Flemish Government, Mozaïko: Ritual at the anniversary celebration

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A co-creation of 120 civil servants with diverse religious and cultural backgrounds

Anyone who regularly entered the buildings of the Flemish government at the end of 2018 saw the word ‘rituals’ appear on the information screens. It related to the anniversary celebration of the ‘Day of the Migrant’ and the 5th anniversary of the personnel network Mozaïko of the Flemish Government Department of Diversity Policy. Mozaïko was looking for solutions for the various barriers that staff members of foreign origin encounter within the Flemish government.

During a lustrum celebration, the Flemish Government brought together 120 employees from diverse cultural and religious backgrounds to honour the network for achieving a target figure for that target group on the one hand and to determine the ambition to go further on the other.

Corporate Rituals was asked to help those present reflect and experience: what connects us in our workplace, what transcends our religions, and what ensures that we (despite our different cultural and religious backgrounds) work together towards our goal without compromising the experience of spirituality (which nevertheless plays a major role and determines the meaning in our lives).

The professional and participative approach of Corporate Rituals resulted in a pleasant collaboration that led to a beautiful connecting ritual, which was stretched like a rainbow over the day and the different philosophies of life. An absolute added value!

Gert Tielemans, Flemish government

Co-creation is key

With Corporate Rituals, we often create new rituals without having the fixed symbols from a particular culture or religion available. To ensure that everyone feels safe and addressed to step into a ritual, it helps to co-create the ritual with the customer.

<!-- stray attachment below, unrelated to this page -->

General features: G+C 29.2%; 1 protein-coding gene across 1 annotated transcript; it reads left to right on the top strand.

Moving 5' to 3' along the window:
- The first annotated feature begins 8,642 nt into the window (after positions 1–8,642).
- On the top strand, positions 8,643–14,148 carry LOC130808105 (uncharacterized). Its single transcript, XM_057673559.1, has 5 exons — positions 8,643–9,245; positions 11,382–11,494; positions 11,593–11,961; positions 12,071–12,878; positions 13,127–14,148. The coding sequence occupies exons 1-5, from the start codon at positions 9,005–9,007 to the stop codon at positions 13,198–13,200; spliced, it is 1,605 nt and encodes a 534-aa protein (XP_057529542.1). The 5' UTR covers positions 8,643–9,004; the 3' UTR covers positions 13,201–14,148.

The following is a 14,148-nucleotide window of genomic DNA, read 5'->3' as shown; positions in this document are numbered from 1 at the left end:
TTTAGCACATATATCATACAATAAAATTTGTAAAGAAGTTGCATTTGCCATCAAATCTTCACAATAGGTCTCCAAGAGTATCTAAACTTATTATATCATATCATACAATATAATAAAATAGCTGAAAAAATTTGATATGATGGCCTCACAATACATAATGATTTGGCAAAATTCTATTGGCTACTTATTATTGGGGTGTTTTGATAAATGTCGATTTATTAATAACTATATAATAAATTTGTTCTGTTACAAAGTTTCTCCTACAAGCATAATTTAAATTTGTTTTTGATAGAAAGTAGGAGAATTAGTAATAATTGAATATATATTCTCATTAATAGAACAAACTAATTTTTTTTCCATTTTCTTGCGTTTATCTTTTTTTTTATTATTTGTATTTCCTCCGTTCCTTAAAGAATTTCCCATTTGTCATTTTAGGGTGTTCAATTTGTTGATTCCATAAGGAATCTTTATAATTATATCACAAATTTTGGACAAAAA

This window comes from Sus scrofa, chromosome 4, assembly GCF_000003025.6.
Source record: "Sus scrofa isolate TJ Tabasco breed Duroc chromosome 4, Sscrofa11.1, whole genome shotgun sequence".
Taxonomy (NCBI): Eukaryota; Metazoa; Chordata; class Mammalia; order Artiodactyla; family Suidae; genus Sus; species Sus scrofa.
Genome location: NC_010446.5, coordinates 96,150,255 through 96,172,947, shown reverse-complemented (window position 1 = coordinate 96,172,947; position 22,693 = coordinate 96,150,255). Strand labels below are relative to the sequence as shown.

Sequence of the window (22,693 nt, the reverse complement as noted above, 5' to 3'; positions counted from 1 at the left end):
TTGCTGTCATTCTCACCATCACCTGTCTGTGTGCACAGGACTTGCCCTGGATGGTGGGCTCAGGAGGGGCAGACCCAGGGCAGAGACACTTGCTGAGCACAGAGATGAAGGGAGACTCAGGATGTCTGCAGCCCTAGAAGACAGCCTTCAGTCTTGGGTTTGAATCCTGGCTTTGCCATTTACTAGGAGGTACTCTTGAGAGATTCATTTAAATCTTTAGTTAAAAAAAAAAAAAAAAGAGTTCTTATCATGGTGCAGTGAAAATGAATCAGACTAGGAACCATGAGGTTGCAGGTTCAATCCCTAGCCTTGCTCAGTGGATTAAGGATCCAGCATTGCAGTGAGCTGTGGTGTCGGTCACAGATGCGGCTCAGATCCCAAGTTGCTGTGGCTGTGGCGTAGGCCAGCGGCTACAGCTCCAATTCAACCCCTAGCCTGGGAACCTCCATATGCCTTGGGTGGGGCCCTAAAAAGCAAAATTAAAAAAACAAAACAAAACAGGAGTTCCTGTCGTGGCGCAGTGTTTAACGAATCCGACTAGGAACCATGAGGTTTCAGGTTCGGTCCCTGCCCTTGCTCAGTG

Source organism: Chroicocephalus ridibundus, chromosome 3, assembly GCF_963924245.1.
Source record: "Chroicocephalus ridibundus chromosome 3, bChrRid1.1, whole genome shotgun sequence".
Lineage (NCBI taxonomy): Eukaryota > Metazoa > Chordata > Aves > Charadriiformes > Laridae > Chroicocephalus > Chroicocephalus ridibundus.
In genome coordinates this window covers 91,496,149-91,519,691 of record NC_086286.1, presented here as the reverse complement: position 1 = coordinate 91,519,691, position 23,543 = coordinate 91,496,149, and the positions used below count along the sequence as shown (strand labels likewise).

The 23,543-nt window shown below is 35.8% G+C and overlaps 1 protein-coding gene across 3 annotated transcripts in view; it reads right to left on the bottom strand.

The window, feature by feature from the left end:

For this assignment, we explored with seven employees of the Flemish government both the intention of the ritual and the symbols with which we could shape it. In this way, we stayed connected with different experiences of religion, culture, and spirituality. This assignment needed to be meaningful and respectful. The co-creation session provided keywords, symbols, and metaphors that laid the foundation for creating the starting and closing rituals. During the ritual, these designers took an active role as guides and supporters.

Words of affirmation from the chief

A Kasàlà as a starting ritual, vigorously delivered by the Secretary-General in an appropriate tone, immediately set the intention of this day. The Kasàlà ritual stems from the ancient African oral tradition and is a form of praise poetry that celebrates the beauty and relationality of life. Jean Kabuta (one of our Elders at Corporate Rituals) makes this tradition accessible to the West. Corporate Rituals coached the secretary-general in writing out and practicing the kasàlà so that both form and content could come into their own.

In the day program, participants could sign up for a workshop, ‘The Power of Rituals in the Workplace.’ Through an interactive lecture, participants could better understand why rituals are relevant in the Flemish government’s workplace. The start and end ritual was also immediately explained so that participants could open themselves up even better to the experience.

A deeply human experience that creates connections across cultures

Corporate Rituals and Mozaiko representatives participating in the preparatory co-creation guided the closing ritual. The decoration of the room was part of the experience. The ‘aesthetic experience’ was also given attention, and beautiful art was created. Around a central flower and water bowl, participants could meet and connect in a different way, from person to person.

The ritual led to a more profound experience of ‘what it means to be human’ on several levels. This human experience deepened connections with diverse cultural and religious backgrounds within this team.